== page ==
Study history where it happened

Archaeology in Italy

This unit aims to introduce students to the diverse range of methods employed within archaeology to explore and present the ancient cultures of Italy. Study will commence at Clayton campus and then transfer to Prato Italy, where seminars and field trips will investigate the core issues in studying the past.

Medieval Italy: Sites of encounter

This unit explores medieval Italy from the eleventh to the fourteenth centuries as a site of encounter between a range of religious and cultural traditions: Islam, Judaism and both Latin and Greek Christianity, all sharing a common debt to classical antiquity. The unit is taught in Prato, but involves travel to various locations in Italy.

Text and community in Medieval and Renaissance Italy 

This Intense 5 days course is for those who want to think more deeply about how historians make medieval history. It brings together leading prize winner scholars from all over the world and students will have the opportunity to interact with those at the cutting edge of their disciplines.

Honours student Kate Aldred reports on what it’s like to take this unit.

The Renaissance in Florence 

The Renaissance in Florence places the extraordinary cultural flowering of the Florentine Renaissance in its historical context from a social, political, religious and cultural perspective. The course combines formal lectures and discussion in tutorials with lectures on site to follow the Renaissance from its earliest beginnings in the society of the Medieval Tuscan city-states to its climax in the 15th and early 16th centuries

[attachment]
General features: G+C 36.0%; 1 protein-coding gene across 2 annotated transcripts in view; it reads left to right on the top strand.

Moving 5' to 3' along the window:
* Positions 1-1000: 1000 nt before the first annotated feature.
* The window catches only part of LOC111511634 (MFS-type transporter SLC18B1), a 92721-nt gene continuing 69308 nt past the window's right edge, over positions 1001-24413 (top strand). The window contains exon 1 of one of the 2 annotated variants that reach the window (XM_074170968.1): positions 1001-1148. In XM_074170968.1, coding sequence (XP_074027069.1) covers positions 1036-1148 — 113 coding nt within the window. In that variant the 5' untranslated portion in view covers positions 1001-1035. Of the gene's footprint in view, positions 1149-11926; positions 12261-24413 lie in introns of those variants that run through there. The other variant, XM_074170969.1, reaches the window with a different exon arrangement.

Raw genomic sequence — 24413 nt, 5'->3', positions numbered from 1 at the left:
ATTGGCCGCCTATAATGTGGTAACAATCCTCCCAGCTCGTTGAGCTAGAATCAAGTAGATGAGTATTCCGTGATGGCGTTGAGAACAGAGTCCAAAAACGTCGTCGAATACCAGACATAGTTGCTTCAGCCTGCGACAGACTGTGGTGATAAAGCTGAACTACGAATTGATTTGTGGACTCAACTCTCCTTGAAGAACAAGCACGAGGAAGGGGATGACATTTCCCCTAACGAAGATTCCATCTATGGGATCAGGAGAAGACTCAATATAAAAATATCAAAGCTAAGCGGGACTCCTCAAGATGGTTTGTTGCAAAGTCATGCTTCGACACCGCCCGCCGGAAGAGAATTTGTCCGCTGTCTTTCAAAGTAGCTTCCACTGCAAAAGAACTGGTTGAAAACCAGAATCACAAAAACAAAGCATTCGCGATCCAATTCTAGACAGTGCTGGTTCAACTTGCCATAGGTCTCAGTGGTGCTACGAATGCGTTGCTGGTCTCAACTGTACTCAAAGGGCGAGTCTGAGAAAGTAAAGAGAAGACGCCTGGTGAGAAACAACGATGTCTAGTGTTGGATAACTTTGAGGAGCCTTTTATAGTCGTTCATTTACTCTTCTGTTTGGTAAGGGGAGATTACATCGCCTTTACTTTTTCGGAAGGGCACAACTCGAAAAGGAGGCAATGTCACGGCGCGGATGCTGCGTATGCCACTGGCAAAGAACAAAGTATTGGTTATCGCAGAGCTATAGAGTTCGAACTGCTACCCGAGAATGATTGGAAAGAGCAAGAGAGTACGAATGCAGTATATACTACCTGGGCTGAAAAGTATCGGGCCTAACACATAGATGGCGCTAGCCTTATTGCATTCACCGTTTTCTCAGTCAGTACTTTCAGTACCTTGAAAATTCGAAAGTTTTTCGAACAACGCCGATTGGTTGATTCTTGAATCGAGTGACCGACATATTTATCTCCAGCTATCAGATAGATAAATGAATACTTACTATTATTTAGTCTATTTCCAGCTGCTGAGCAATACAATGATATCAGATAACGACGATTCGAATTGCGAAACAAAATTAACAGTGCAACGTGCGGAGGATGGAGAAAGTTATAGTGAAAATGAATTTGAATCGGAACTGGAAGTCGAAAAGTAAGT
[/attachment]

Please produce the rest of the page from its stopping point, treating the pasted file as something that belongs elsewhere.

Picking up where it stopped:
Inscribing Italy: Travel and Imaginings 

This unit maps the roots and routes of English-language travel in Italy, from the aristocratic travel of the English Renaissance, to the Grand Tourists of the twentieth century, to the rise of middle-class tourism and the travel genre in the nineteenth century, to the mass tourism and cyber travel of today.

War and Memory: Resistance, massacre and representation in Second World War Italy

We consider how forms of remembrance intersect with national/ideological imperatives articulated through censorship and propaganda policies, examining how the remembrance of conflict has been shaped by a combination of political imperative, ideological commitment and technical possibility. The unit will have a specific focus on World War 2, the Italian Resistance, and the massacre of civilians in Tuscany and Emilia Romagna.

Video: Unit coordinator Kevin Foster talks about the unit